Dontray Mills was charged with 55 counts of buying firearms with fake identification and selling them without a license, but he was sentenced to probation with no jail time.
Dontray Mills did not escape jail time because President Obama (or his Justice Department) plea bargained or pardoned him.
In September 2015, social media interest escalated in the outcome of a firearms-related court case involving a man named Dontray Mills:
Mills, then 24 years old, was arrested in April 2014 after the Bureau of Alcohol, Tobacco, Firearms and Explosives (ATF) investigated his involvement in multiple firearms transactions between 2012 and 2014:
A man is accused of purchasing dozens of guns and using someone else’s information to buy them. The woman whose information was used says she was shocked when law enforcement officials showed up at her door.
Now, a federal criminal complaint has been filed against 23-year-old Dontray Mills. He is accused of knowingly using false identification to buy guns.
Officials say beginning in late 2012 and through April of 2014, Mills purchased 27 firearms at places like Gander Mountain and Mills Fleet Farm — listing an address that wasn’t his.
Investigators are now looking into whether the guns were then resold, and whether any potential buyers were criminals who aren’t allowed to have firearms.
News accounts referenced “straw purchases,” a practice wherein individuals who wish to purchase firearms but are unwilling or unable to legally do so obtain them secondhand by having other parties by the weapons on their behalf. The court case involving Mills attracted little attention before the 19 August 2015 publication of a Milwaukee Journal-Sentinel article titled “Judge Repeats Gun Rights Slogan During Sentencing for Illegal Buys”:
In giving probation with no jail time to a Milwaukee man charged with 55 counts of buying firearms with fake identification and dealing them without a license, a federal judge delivered a message:
“People kill people,” U.S. District [Judge] Rudolph Randa said, echoing a common gun rights slogan. “Guns don’t kill people.”
Dontray Mills, 24, purchased a total of 27 firearms, mostly handguns, between December 2012 and April 2014 and pleaded guilty to one of the charges on April 22, 2014, after an ATF investigation. As a result of the conviction, Mills will never again be able to buy firearms legally.
As part of the plea bargain, prosecutors agreed with the one year of probation.
According to the meme shown above, Mills’ plea bargain was negotiated by the Department of Justice (or in some versions, the Obama administration or President Obama himself). However, Mills’ sentence was seemingly light because he pleaded guilty to only one of the numerous charges against him, and the choice of giving Mills probation rather than jail time was not the result of instructions from the Justice Department (or higher) but rather the personal discretion of Judge Rudolph Randa (who was appointed as a federal district judge by President George H.W. Bush and has a history of making controversial decisions), based on his view of Mills’ contrition and likelihood of re-offending:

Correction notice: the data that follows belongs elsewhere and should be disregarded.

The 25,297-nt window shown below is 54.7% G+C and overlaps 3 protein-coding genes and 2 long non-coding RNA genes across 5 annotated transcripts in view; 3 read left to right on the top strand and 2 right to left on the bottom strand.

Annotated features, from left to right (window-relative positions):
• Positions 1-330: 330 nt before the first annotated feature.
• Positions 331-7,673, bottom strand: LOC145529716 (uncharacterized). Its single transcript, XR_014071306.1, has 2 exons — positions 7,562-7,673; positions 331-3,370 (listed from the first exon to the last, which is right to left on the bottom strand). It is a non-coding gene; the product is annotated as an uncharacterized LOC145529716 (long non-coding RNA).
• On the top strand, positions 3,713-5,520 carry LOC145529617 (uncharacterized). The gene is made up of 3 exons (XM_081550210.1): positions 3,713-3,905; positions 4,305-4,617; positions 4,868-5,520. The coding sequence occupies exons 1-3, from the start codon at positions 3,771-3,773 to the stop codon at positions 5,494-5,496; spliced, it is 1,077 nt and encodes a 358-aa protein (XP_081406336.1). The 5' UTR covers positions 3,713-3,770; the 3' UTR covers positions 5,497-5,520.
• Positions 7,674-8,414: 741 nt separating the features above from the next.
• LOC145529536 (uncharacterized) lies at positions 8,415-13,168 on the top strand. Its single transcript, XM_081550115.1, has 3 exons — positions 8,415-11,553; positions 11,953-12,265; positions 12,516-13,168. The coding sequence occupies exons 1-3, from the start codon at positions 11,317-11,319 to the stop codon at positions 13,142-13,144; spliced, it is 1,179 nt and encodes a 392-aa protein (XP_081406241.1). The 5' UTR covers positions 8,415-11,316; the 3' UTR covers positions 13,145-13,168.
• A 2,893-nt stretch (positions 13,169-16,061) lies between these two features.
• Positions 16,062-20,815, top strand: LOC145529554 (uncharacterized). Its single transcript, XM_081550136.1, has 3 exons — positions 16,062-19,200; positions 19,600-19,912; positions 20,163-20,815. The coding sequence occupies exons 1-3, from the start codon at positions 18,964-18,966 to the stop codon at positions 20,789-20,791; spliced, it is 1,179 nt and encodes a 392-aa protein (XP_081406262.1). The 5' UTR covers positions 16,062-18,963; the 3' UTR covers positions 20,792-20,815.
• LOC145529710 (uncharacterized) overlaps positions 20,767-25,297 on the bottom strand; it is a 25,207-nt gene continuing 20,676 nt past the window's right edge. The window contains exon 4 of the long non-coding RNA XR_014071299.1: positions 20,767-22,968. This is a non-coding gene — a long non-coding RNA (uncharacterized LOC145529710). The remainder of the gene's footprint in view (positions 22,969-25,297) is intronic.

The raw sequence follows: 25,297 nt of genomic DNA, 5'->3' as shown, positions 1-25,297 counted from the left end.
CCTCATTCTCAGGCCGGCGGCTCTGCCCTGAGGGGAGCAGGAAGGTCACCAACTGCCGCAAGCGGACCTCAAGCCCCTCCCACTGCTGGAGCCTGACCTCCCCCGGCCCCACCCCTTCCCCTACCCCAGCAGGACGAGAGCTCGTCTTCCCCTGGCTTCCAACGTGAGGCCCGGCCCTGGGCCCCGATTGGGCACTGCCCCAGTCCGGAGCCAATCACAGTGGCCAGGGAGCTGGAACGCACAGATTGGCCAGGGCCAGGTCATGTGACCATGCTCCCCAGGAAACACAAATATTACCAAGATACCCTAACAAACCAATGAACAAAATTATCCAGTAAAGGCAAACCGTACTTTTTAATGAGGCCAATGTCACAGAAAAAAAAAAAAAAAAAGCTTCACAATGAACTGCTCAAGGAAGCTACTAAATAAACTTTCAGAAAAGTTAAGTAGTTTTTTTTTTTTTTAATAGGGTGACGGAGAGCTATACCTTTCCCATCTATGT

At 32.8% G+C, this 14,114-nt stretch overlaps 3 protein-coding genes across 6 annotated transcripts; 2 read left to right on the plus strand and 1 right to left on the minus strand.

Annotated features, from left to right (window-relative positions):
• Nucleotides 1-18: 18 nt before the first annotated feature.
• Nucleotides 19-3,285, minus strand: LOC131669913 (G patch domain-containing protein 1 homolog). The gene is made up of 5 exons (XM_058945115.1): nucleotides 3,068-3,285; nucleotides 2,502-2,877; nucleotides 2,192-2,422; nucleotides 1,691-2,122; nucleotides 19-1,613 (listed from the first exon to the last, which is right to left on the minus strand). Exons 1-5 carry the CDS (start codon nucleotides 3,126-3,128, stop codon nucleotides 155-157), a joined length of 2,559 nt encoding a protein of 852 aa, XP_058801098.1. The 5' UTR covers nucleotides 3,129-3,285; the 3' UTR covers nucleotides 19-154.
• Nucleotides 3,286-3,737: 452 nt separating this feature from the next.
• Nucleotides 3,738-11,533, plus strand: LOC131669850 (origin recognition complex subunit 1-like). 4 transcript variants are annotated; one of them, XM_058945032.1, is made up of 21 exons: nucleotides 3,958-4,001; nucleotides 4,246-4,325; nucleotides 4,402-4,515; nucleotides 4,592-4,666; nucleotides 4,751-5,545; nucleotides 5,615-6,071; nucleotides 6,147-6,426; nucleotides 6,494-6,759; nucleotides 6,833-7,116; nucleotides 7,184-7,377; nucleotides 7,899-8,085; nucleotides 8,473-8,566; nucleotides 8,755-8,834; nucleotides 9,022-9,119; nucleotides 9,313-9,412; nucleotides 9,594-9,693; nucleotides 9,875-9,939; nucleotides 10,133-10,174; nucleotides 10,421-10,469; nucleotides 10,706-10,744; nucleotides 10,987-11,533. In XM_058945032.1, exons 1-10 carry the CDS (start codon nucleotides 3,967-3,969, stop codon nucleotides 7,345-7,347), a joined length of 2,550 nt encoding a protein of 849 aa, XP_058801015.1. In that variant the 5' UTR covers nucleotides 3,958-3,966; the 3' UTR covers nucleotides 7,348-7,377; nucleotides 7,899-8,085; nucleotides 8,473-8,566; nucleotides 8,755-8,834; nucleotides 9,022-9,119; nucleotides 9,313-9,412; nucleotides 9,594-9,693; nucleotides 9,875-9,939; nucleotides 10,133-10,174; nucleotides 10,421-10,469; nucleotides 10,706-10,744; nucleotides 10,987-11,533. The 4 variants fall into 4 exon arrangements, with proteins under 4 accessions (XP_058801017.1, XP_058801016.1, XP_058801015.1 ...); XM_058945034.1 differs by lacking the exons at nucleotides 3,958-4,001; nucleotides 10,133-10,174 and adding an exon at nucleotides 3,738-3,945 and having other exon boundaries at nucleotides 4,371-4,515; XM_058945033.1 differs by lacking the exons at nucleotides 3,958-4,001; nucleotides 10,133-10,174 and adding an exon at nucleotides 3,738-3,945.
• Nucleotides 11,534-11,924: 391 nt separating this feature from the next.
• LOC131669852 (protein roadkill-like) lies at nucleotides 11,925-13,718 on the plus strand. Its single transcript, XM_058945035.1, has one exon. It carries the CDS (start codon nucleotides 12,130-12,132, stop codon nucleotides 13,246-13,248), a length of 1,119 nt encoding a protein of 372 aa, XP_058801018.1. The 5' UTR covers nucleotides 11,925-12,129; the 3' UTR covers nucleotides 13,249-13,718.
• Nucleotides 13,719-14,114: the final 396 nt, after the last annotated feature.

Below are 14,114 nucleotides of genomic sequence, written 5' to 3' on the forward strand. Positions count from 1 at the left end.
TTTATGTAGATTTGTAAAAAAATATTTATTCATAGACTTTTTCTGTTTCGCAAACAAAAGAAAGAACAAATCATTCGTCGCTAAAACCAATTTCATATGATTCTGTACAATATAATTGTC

Randa said he recognized the seriousness of the offense and acknowledged the problem of guns winding up in the hands of people who use them to commit violence.
But Mills, Randa said, did not come across as a typical defendant because of his good behavior since the charges and his life ambitions, which include becoming a rap musician. While on bail, Mills twice traveled to Los Angeles to work on a film and to pursue his musical aspirations.
Randa said he had seen plenty of people facing similar charges who bought firearms for friends and then took no responsibility for their actions. Mills, he said, has accepted responsibility.
As is often the case, Dontray Mills remained largely out of the news after he was sentenced, with no additional reporting revealing any details of the plea bargain under which he was sentenced to probation. Although the United States District Court for the Eastern District of Wisconsin represents the federal government in criminal cases such as the one involving Mills, it’s merely one of 94 district courts that try cases (and agree to plea bargains) each day in the United States. By all credible accounts, Mills’ plea was a relatively small affair granted by a judge sympathetic to his acceptance of responsibility and non-criminal ambitions, not a function of some furtive agenda by President Obama working through the Justice Department to go easy on illegal gun traffickers.